For Humboldt County residents Kate Shea Ortiz and Amelia Burroughs, participating in Saturday's 27th annual California Coastal Cleanup Day was as much about cleaning up one of their favorite beaches as it was a teaching moment for their children.

”It's so important to have this discussion with the kids and involve them,” said Ortiz as she watched her two young daughters play with Burroughs' two daughters in the sand along the north jetty under a cloudless sky. “Today we are teaching them about what goes onto the beach and what doesn't.”

Education is one of the most important components of Coastal Cleanup Day, said Humboldt Surfrider Chapter Secretary Debbie Topping. The statewide cleanup -- put on in Humboldt through the coordination of the North Coast Environmental Center -- took place Saturday morning at a handful of local beaches, rivers, bays and estuaries. Last year, an estimated 1,000 Humboldt County volunteers participated, removing over eight tons of trash and one ton of recycling.

”We are hoping to beat those numbers this year,” Topping said.

As volunteers showed up to scour the dunes and beach sand for trash, Humboldt Bay Keeper Outreach Coordinator Vanessa Vasquez handed out gloves, data cards to tally the amount of trash collected and bags for trash and recycling. She also directed volunteers to special cartons to collect discarded cigarettes brought by Tabacco Free Humboldt Coordinator Jay McCubbrey. 

”This is a great day for the cleanup; it's beautiful out,” Vasquez said as she pulled down her baseball cap to keep the sun out of her eyes. “We are seeing a really good turnout this morning.”

For Topping, the most important part of the day was getting the word out and getting people involved in the cleanup effort.

”This is a one-day event, but cleanup should happen year round,” she said.

The two largest sources of trash Topping has noticed on Humboldt beaches are cigarette butts and plastic shards.

”I am always amazed at the handfuls of little shards of plastic I find,” she said. “The problem is they just break up, they don't break down.” 


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It is bittersweet to announce that our Executive Director, Pete Nichols, has been promoted to the new Western Regional Director of the Waterkeeper Alliance, Humboldt Baykeeper's parent organization.  His new position at Waterkeeper will take him around the western United States to help other Keepers with logistics, funding, and programs. 

His new promotion is outstanding for him and Humboldt Baykeeper because we will have an excellent local resource to work with on our future programs. Stay tuned for more information on the changes happening at Humboldt Baykeeper and thank you for your continued support - we are very lucky to have such a wonderful community to call home!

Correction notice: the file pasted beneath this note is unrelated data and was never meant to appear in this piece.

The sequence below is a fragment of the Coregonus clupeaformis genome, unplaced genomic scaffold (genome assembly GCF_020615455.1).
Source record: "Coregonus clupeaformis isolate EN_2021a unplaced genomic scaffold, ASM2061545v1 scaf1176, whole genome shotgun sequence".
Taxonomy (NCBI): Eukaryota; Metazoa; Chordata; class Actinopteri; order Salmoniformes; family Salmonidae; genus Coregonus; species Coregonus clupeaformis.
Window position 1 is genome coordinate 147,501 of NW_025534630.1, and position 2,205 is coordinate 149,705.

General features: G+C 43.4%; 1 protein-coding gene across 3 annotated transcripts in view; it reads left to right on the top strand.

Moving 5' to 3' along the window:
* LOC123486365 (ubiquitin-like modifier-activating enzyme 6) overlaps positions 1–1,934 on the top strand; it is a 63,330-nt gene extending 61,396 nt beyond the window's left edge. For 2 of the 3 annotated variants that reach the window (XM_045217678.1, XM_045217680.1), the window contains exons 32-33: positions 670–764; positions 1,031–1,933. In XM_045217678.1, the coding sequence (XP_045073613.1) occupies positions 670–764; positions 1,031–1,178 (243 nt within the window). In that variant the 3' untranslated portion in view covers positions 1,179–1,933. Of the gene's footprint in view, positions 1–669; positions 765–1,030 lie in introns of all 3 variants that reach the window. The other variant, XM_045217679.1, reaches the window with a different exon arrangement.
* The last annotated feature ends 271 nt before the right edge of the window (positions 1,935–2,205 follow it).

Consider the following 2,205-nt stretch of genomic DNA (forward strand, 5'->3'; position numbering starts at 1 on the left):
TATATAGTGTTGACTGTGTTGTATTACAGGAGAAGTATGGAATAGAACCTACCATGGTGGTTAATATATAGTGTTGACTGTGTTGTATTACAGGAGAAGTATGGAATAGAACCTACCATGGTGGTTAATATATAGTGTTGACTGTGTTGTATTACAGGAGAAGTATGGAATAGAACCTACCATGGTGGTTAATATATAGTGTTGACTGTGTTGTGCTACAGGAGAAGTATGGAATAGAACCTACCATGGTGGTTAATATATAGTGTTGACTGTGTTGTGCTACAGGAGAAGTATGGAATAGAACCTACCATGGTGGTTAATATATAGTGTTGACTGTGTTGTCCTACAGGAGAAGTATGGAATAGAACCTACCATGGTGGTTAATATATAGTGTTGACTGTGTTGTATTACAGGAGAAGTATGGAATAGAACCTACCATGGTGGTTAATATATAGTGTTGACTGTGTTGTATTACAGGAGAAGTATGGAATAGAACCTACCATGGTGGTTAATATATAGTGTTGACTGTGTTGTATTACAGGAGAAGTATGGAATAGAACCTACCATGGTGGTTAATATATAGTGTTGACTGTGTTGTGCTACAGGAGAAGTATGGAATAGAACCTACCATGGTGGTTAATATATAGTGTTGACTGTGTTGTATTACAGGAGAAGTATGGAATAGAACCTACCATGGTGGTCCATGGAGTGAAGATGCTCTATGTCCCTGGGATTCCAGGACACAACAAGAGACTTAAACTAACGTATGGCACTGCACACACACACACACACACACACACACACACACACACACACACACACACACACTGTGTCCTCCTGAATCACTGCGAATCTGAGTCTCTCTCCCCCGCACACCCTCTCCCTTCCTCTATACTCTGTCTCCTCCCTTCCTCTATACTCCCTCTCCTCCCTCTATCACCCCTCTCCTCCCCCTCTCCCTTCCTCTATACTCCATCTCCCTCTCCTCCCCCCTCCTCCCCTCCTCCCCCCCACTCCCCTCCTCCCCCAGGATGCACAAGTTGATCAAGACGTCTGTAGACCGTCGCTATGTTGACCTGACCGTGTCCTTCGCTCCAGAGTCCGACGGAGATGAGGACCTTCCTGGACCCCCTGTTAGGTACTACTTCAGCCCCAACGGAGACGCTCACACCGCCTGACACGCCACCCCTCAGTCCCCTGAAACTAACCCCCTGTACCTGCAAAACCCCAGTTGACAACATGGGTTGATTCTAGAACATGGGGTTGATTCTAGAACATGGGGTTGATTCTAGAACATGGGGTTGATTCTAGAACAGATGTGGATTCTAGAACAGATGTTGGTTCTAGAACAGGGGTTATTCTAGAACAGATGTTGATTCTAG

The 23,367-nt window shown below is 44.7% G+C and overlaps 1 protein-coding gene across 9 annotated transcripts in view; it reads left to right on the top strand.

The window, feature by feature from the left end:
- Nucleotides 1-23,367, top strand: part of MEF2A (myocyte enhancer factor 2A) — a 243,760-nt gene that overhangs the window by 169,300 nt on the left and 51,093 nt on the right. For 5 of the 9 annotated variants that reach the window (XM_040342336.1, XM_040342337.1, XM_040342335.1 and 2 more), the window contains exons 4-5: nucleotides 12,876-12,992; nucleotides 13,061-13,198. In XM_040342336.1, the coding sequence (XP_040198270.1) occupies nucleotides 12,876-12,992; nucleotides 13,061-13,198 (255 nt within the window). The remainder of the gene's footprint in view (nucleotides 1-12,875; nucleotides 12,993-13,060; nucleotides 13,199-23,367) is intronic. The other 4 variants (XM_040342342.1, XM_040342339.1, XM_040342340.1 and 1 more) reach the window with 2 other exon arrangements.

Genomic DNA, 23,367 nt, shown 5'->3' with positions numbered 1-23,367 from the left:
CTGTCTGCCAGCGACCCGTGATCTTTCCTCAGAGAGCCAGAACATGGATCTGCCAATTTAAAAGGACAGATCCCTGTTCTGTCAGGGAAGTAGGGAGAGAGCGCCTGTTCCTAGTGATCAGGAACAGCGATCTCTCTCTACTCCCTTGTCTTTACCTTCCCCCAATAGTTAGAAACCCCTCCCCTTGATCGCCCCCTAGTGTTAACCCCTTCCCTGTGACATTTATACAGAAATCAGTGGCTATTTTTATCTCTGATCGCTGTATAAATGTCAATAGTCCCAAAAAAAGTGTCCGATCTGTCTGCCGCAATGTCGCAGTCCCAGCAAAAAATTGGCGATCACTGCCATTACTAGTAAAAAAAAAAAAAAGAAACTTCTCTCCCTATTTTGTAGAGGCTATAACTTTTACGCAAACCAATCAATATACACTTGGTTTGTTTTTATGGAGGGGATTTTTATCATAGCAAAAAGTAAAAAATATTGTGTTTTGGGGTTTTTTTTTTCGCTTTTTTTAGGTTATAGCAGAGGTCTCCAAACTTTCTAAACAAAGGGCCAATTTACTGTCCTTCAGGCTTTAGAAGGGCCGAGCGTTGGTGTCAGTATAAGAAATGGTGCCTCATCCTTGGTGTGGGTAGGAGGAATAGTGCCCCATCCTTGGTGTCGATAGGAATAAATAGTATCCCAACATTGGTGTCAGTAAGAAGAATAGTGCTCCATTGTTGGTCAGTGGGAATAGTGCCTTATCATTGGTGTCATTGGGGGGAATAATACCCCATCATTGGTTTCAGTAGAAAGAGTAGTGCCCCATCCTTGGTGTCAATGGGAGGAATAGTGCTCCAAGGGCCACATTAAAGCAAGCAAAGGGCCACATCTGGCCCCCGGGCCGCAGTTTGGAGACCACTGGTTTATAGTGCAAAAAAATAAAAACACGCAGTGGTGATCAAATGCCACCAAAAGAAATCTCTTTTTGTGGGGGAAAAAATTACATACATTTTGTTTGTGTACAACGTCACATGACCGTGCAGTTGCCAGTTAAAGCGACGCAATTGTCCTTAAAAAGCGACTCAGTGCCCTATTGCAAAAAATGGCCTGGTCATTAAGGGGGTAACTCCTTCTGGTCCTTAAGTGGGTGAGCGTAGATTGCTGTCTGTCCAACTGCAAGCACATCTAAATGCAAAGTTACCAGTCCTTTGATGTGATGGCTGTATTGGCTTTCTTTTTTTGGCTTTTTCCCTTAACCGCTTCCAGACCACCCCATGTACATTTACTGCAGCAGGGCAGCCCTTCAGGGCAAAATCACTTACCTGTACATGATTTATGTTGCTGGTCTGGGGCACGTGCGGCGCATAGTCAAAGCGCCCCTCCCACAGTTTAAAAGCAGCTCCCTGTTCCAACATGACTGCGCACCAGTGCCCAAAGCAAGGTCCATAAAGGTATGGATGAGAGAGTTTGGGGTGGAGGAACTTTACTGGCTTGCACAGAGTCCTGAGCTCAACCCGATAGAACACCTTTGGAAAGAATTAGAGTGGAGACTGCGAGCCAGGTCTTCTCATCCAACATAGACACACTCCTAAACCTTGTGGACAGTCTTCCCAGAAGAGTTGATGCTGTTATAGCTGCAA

The Tigris River is one of the most important bodies of water in the Middle East, but years of extensive toxic dumping and gravel mining have severely compromised its ecosystem. We’ll speak with Humbolt Baykeeper Executive Director Pete Nichols and Nature Iraq founder Dr. Azzam Alwash about efforts to clean up the river and the newly founded group, Upper Tigris Waterkeeper.

Listen to the radio interview from WNYC here.


One morning last September Pete Nichols of Humboldt Baykeeper was up early working, listening to the radio in the background. Something on the BBC news caught his attention.

“I heard an interview with this Iraqi, Azzam Alwash, talking about his [river] restoration work for an organization called Nature Iraq.” Nichols recalled. “It was this fantastic story of restoring the wetlands that were supposedly the Garden of Eden.”

He decided to learn more. Now, six months later, Nichols is catching a plane to the Middle East — destination Iraq. He leaves this week to go meet Azzam Alwash in person.

Nichols established Humboldt Baykeeper seven years ago as part of the larger Waterkeeper Alliance, an advocacy organization started 15 years ago by Robert Kennedy Jr., initially bringing together likeminded groups on the East Coast. “The Hudson Riverkeeper group was the genesis of it all; that was started by commercial fishermen in the ‘60s,” said Nichols. “There are 192 groups right now, nationally and internationally.” And the next may be Waterkeeper Iraq.

Since Nichols serves on the Waterkeeper board, he’s among those responsible for what are known as site visits, basically checking out new chapters before they are brought into the fold. One such visit took him to China two years ago; this one is a bit different.


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The Safe Kids Humboldt Fund was designed to ensure that all kid's in Humboldt County have access to functional, Personal Floatation Devices (PFD's or 'lifejackets'), bike helmets and bike safety gear, and car seats.  In addition, the Fund will support outreach and educational activities designed to educate Humboldt County residents and visitors alike about water safety on North Coast waterways.
For more information, or to contribute to the fund, contact the Humboldt Area Foundation (HAF) at (707) 442-2993.